Top of the News: By some measures, Washington state is fortunate. While California’s January unemployment rate jumped to 10.1 percent, ours came in at 7.8 percent, just a bit higher than the national average. Four states are now above 10 percent. A deeper look, however, gives cause for concern.
First, Washington’s rate jumped 3.2 percent year-over-year. A minority of states (13) turned in as-bad or worse performance. From December to January, state joblessness here rose 1.3 percent — nine other states saw that degree or worse in labor market erosion. It could be worse, to be sure: Indiana and Michigan, for example, suffered year-over-year increases of more than 4 percent.
But Washington has prided itself on economic diversity, innovation, flexibility and world-beater companies. Now its unemployment has hit the highest level in more than two decades. This is what happens when a world recession — with virtually no industries or companies moving against the down cycle, hits home. (You can read the report here). Now even the Wall Street Journal has taken notice of how the downturn has finally caught up with proud Seattle.
Federal stimulus dollars will help put a floor under job losses. But it’s too soon to hope the worst is over in a recession that has a long way to run. Too many bad bets, bad debts and distortions have to be worked out — and unfortunately too often on the backs of working folk. What to watch: The export and import markets, critical to Washington (China’s exports are falling); consumer demand, important to Seattle-area retail giants and unique neighborhood shops; Boeing and world demand for its products; the credit markets and ever stage of startup and venture capital, vital for the state and region’s ability to restart job creation, and, of course, Microsoft.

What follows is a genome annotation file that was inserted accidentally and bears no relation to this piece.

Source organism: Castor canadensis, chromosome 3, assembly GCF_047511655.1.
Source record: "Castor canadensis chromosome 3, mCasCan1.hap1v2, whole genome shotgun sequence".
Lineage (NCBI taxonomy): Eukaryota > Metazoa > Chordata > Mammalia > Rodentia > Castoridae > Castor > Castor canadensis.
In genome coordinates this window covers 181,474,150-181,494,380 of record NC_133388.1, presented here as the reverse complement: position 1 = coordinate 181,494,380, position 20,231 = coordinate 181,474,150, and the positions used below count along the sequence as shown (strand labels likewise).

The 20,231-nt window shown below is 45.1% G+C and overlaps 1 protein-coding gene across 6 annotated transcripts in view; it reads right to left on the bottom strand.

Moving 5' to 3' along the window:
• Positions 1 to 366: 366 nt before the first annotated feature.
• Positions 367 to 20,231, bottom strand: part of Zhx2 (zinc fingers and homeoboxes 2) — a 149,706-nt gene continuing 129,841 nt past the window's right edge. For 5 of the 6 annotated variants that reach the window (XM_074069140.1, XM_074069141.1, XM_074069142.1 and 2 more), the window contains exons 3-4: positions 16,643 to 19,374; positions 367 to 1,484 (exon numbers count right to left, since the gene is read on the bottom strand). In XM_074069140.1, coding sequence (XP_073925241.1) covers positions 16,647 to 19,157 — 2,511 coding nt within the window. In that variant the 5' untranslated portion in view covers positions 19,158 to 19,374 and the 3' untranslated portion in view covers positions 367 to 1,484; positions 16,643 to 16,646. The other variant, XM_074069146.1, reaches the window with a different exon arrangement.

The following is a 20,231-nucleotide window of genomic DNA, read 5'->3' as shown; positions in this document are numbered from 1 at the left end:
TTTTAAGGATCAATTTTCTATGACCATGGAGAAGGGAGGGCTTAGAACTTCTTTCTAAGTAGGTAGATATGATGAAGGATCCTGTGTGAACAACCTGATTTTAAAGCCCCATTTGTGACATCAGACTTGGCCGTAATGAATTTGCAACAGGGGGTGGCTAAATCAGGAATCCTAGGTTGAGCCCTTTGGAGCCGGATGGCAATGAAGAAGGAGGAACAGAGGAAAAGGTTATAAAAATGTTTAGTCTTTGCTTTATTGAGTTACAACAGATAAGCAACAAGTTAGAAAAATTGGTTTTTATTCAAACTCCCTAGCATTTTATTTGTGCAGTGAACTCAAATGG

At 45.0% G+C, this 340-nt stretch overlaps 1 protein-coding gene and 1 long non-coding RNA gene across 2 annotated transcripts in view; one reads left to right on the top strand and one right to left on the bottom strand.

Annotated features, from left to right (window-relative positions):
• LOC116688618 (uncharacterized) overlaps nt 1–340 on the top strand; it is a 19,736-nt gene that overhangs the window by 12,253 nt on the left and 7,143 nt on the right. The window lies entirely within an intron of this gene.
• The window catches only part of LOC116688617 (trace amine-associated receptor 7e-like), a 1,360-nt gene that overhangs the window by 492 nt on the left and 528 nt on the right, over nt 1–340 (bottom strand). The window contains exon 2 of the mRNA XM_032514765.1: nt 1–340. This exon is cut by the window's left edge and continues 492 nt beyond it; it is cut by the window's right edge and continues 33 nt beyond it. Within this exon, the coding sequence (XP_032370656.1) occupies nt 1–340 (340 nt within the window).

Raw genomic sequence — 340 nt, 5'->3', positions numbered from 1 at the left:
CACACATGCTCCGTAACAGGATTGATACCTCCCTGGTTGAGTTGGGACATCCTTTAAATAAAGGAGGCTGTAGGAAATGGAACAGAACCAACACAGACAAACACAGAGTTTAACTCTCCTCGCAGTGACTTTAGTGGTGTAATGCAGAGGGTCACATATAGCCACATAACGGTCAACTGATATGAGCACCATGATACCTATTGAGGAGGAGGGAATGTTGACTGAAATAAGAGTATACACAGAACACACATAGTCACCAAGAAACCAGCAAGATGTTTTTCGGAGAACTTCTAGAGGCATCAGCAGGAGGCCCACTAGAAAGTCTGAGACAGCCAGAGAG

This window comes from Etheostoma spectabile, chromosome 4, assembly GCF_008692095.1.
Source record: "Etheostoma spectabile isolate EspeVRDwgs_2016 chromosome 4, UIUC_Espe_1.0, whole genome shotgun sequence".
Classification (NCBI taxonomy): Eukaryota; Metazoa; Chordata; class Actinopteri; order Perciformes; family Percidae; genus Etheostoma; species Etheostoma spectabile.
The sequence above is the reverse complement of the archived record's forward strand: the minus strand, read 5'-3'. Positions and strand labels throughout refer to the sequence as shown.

It would be comforting to believe that with the assisted suicide of Washington Mutual and initial job cuts at Boeing and other companies that the worst is over. I fear that would be the comfort of the naive.
The Back Story: Not so long ago, the dollar was weak and helping U.S. exports offset the implosion of the housing bubble. Now a jittery world is hoarding dollars, global economies are in a nosedive and demand for U.S. products has collapsed — not good news for the nation’s most trade-dependent state (that’s us). A recent report from the Census shows that export demand is down in nine of the 12 largest trading partners, including China, Japan and Korea (some of Washington’s top destinations).
As Boston economist Rebecca Wilder recently pointed out, U.S. imports uniformly fall during recessions — but exports don’t necessarily tank. Export demand remained positive during recessions in 1969-70, 1980 and 1991-92. Exports fell during the 1973-75, 1981-82 and 2001 recessions. This another reason why the stim is so important — and, as passed, may not be big enough. “In fact,” she writes on RGE Monitor, “the normal mechanisms that propel the U.S. out of a recession – exports, inventory cycle, durable goods – are all out for the count.”
Today’s Econ Haiku:
Madoff’s off to jail
Inmates won’t trade smokes with him
Fearing Ponzi schemes